By Mary Mullaj
With the hurting economy, it’s not just working class folks who are buying secondhand; high-end resale and consignment shops have sales dramatically this year. An example of this is Buffalo Exchange, a luxury resale chain with 33 stores and 3 franchises across the US, that forecasts revenue of about $55 million in 2008, up from $49.4 million last year.
Several factors contribute to the success of the second hand shop, not least of which is the economy. One major factor is the shift in embarrassment associated with shopping secondhand, shame which has all but dissipated in the current economic climate. Nothing is wrong with rocking some vintage Chanel! In fact consumers who would normally like to dress in the latest styles will not only settle for last year’s Prada but on top of that will now brag about how much money they saved on it. With the couture label’s classic designs too, it can be difficult to tell one season from the next, for all but the most attentive fashionistas.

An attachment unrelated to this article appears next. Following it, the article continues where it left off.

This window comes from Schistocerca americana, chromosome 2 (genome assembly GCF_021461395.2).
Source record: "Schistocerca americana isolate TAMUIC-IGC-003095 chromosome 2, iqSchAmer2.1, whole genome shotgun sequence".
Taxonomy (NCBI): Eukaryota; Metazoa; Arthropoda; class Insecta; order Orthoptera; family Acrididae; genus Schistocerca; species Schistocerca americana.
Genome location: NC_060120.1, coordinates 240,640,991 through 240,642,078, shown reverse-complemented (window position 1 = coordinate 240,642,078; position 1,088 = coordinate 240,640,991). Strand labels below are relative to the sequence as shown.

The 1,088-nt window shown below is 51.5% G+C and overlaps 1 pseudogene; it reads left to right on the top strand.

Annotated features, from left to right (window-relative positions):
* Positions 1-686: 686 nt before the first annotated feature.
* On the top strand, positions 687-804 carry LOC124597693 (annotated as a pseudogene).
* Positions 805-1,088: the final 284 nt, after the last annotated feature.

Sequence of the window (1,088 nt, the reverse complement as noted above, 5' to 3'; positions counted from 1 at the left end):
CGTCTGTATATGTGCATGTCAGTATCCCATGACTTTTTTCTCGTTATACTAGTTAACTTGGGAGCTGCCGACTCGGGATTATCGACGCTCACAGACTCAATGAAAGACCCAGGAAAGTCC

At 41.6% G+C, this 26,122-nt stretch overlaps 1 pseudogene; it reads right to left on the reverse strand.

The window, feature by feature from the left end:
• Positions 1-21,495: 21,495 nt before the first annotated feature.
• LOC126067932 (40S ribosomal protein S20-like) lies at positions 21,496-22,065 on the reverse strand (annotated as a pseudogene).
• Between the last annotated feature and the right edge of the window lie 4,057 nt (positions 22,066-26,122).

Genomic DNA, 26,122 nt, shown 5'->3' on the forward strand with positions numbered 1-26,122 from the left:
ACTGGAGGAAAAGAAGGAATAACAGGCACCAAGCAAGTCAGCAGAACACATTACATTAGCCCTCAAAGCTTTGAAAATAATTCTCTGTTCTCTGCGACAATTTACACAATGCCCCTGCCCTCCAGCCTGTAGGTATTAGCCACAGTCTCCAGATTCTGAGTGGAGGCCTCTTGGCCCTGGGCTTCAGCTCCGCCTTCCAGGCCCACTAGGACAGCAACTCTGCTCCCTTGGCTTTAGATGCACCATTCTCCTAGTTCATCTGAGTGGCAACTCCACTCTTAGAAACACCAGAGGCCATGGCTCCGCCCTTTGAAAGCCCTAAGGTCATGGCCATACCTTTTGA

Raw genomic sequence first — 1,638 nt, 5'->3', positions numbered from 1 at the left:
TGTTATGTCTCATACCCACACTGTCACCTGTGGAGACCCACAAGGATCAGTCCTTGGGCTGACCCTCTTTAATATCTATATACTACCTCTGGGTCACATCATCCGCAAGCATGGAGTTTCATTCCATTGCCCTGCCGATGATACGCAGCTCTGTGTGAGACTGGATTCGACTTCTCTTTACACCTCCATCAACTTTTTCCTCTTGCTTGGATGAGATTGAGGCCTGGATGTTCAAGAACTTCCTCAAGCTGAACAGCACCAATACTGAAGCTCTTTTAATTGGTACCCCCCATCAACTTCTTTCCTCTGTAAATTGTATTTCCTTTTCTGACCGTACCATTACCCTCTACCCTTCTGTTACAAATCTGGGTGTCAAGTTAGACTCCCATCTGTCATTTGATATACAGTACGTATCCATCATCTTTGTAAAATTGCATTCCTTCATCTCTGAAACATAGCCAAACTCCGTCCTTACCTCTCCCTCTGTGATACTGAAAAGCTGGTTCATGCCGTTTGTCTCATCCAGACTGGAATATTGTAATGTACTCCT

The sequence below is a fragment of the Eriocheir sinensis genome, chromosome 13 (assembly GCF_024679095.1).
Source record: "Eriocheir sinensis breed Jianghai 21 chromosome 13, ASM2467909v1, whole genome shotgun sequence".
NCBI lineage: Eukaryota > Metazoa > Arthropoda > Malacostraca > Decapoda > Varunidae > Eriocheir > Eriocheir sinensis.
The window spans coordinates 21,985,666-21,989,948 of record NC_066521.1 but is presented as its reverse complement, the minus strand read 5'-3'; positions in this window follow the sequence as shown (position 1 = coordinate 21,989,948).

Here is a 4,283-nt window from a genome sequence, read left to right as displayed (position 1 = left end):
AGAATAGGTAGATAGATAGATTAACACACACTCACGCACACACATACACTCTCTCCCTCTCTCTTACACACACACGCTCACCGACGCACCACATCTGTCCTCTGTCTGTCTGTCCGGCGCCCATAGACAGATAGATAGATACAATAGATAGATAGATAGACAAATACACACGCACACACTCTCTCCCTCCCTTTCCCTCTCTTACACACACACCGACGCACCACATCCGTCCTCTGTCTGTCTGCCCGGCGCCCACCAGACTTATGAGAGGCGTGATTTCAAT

And women with overflowing closets can put some cash back into their wallets by joining the cosigning game. As women sell items they would otherwise hang onto–such as a couture gown worn only once to a VIP gala–the steady influx of new material entices customers to shop more and more often at consignment stores. The vicious circle enables some to maintain a certain lifestyle and others to snag items they might not necessarily be able to afford new, in a chic twist on wealth redistribution.